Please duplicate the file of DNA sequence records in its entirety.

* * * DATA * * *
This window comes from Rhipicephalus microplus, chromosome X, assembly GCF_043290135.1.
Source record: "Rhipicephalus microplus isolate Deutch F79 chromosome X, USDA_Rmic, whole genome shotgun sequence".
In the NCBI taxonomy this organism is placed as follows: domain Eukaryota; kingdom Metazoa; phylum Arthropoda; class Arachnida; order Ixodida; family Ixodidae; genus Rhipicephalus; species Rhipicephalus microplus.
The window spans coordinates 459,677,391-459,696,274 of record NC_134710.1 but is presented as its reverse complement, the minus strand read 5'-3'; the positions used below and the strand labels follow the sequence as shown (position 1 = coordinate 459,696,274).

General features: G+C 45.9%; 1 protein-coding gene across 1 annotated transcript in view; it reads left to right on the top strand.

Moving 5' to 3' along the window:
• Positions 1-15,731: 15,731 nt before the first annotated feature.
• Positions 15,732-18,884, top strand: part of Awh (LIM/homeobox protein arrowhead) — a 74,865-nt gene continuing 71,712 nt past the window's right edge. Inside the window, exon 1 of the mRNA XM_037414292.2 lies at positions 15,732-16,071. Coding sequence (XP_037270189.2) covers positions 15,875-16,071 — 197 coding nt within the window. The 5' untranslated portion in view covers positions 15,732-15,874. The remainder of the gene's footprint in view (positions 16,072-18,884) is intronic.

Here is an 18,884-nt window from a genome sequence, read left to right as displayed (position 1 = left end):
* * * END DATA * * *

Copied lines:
This window comes from Rhipicephalus microplus, chromosome X, assembly GCF_043290135.1.
Source record: "Rhipicephalus microplus isolate Deutch F79 chromosome X, USDA_Rmic, whole genome shotgun sequence".
In the NCBI taxonomy this organism is placed as follows: domain Eukaryota; kingdom Metazoa; phylum Arthropoda; class Arachnida; order Ixodida; family Ixodidae; genus Rhipicephalus; species Rhipicephalus microplus.
The window spans coordinates 459,677,391-459,696,274 of record NC_134710.1 but is presented as its reverse complement, the minus strand read 5'-3'; the positions used below and the strand labels follow the sequence as shown (position 1 = coordinate 459,696,274).

General features: G+C 45.9%; 1 protein-coding gene across 1 annotated transcript in view; it reads left to right on the top strand.

Moving 5' to 3' along the window:
• Positions 1-15,731: 15,731 nt before the first annotated feature.
• Positions 15,732-18,884, top strand: part of Awh (LIM/homeobox protein arrowhead) — a 74,865-nt gene continuing 71,712 nt past the window's right edge. Inside the window, exon 1 of the mRNA XM_037414292.2 lies at positions 15,732-16,071. Coding sequence (XP_037270189.2) covers positions 15,875-16,071 — 197 coding nt within the window. The 5' untranslated portion in view covers positions 15,732-15,874. The remainder of the gene's footprint in view (positions 16,072-18,884) is intronic.

Here is an 18,884-nt window from a genome sequence, read left to right as displayed (position 1 = left end):